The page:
The following article appeared in the Altoona (PA) Mirror. Kurt Miller is pastor of the Martinsburg church. To see the original article, click here.
Inmates help church project
Kids’ bikes assembled
December 17, 2010 – By Wendy Zook
Being able to help with the church’s Wheels of Joy outreach project, Korcan said, is “a real blessing.”
“Thinking of the children on Christmas morning that we helped, it’ll bring a smile to our faces Christmas morning,” Korcan said.
“We’re happy for the children. My personal joy is going to be on Christmas morning. It’s something that you can’t do anything but smile about.”
Korcan was among the nine low-level, out-custody, nonviolent offenders who are nearing the end of their prison sentences at the Federal Correctional Institution at Loretto picked up by church members Thursday morning to spend several hours assembling 38 bicycles that will go to needy Spring Cove School District families this holiday.
In addition to the bicycles, 44 area families, including 88 children, will receive everything from diapers and household items to clothing, food and gift cards.
Bibles also will be given to the families along with information on the church’s programs and services.
The project began with the church’s cycling group discussing the need for children’s bicycles to be donated and grew from there, parishioner Jason Butler said.
“It kind of exploded into ‘we ought to try to meet a lot of the needs,'” Butler said. “We’re trying to meet the actual needs of the family.”
This giving likely won’t end at Christmas, Butler’s wife, Jennifer, said.
“Ultimately, we hope to follow up with them throughout the year,” she said. “The church does a good job of being there for them.”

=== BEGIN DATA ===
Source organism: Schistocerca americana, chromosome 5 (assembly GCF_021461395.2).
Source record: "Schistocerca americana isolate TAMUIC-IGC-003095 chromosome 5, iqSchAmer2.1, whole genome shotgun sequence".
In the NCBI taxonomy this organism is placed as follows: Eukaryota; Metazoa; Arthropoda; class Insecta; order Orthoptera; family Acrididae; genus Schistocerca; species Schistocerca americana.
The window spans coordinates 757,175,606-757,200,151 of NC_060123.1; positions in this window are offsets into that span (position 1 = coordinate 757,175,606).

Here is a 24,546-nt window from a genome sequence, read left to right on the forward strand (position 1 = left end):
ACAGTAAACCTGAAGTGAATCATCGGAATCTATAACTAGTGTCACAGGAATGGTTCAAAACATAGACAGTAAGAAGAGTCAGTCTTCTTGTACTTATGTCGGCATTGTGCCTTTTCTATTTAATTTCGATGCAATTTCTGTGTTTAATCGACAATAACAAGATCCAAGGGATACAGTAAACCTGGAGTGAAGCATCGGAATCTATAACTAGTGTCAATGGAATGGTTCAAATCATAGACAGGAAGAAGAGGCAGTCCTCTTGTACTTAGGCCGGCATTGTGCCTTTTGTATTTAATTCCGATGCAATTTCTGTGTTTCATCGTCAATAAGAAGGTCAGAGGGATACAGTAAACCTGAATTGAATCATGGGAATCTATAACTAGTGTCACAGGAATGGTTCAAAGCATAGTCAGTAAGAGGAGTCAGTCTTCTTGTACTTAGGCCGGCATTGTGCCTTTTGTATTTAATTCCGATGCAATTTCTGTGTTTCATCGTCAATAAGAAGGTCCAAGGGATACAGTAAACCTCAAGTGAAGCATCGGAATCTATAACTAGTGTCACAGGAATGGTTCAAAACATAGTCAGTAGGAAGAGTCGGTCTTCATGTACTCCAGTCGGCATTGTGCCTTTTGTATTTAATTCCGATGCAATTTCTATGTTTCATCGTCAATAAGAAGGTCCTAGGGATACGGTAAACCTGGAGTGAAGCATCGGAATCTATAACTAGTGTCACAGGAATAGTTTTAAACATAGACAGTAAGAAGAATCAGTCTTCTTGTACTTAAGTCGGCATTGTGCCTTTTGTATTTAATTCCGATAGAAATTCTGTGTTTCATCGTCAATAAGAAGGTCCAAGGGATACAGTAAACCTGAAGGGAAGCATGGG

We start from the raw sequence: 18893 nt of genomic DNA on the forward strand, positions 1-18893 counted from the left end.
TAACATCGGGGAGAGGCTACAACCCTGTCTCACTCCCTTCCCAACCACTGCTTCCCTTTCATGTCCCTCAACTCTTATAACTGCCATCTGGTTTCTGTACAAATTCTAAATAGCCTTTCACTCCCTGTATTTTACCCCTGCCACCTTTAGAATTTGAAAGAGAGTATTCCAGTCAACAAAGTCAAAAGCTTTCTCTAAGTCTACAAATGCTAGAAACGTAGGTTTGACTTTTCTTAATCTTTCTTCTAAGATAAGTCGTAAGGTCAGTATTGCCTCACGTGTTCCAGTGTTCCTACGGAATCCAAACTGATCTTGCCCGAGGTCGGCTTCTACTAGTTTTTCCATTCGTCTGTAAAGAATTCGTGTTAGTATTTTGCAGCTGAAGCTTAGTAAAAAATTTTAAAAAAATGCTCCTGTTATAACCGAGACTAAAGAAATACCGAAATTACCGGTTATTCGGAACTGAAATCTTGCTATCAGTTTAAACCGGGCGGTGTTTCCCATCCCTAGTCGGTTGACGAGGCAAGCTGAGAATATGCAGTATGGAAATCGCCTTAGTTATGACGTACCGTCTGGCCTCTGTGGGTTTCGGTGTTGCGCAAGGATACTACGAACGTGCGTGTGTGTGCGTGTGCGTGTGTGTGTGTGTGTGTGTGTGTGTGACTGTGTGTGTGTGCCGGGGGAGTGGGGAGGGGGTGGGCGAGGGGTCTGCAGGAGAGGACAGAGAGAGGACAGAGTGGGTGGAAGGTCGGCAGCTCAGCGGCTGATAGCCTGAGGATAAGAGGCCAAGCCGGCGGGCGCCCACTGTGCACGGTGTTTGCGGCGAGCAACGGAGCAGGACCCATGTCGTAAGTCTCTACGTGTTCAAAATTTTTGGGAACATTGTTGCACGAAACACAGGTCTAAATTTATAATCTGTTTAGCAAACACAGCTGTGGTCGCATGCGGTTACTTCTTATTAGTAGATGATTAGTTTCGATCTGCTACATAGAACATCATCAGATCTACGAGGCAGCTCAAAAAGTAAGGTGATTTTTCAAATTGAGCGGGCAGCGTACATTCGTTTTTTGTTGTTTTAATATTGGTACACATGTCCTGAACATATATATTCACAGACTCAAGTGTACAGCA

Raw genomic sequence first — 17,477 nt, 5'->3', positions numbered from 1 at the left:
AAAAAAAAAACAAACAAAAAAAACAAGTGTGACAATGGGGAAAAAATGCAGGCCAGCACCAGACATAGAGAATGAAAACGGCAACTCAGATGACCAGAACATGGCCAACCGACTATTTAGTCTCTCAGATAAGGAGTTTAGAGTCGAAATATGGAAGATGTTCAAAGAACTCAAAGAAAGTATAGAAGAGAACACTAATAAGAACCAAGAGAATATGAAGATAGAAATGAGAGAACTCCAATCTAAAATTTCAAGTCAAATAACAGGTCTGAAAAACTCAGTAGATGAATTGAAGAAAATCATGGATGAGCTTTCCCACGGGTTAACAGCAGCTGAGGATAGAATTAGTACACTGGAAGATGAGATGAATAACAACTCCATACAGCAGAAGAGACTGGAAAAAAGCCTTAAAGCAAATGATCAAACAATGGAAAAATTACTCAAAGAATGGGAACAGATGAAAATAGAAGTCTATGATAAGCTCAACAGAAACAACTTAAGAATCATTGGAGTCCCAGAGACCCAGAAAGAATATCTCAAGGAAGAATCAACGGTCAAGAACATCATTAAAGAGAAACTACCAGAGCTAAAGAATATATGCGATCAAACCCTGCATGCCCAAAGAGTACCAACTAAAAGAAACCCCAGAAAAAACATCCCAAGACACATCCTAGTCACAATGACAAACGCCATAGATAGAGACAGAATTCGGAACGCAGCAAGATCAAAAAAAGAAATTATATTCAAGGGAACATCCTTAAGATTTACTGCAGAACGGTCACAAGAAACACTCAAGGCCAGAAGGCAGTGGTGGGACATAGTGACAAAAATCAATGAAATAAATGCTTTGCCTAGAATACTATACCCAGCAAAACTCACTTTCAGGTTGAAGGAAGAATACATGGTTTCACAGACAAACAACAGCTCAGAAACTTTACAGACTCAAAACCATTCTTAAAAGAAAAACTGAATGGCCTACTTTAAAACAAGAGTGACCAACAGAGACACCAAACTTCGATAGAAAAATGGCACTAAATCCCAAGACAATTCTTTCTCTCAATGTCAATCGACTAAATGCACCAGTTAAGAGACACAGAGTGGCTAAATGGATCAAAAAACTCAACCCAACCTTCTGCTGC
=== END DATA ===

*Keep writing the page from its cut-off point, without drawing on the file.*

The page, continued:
Most of the items were donated by the church’s 500 or so attendees, fellow parishioner Chris Brooks said.
Last year, the church took the bikes to the prison for assembly but decided to have the inmates do the assembling on site this year.
“A lot of the guys have kids and families,” Brooks said as the inmates pulled bicycle parts out of boxes and worked on the assembly. “It really touches them. I think it gives them some hope. We’re trying to show these guys love.”
Inmate Michael McNamee was touched when Korcan told him a story about helping kids on the street in the past and how much even a pair of shoes meant to the youngsters.
“I know of the joy of making a kid happy,” the father of five said. “It’s really good.”
“It’s a really good opportunity,” inmate Floyd Johnson said.
Korcan said the prison inmates raised between $200 and $500 from their commissary accounts to use toward the gifts.
“Next year, I think we can get a whole lot more money for them,” he said with a smile before returning to work. “This is a wonderful program. It’s incredible.”
Gifts will be delivered starting on Sunday. Requests from needy families are still being accepted.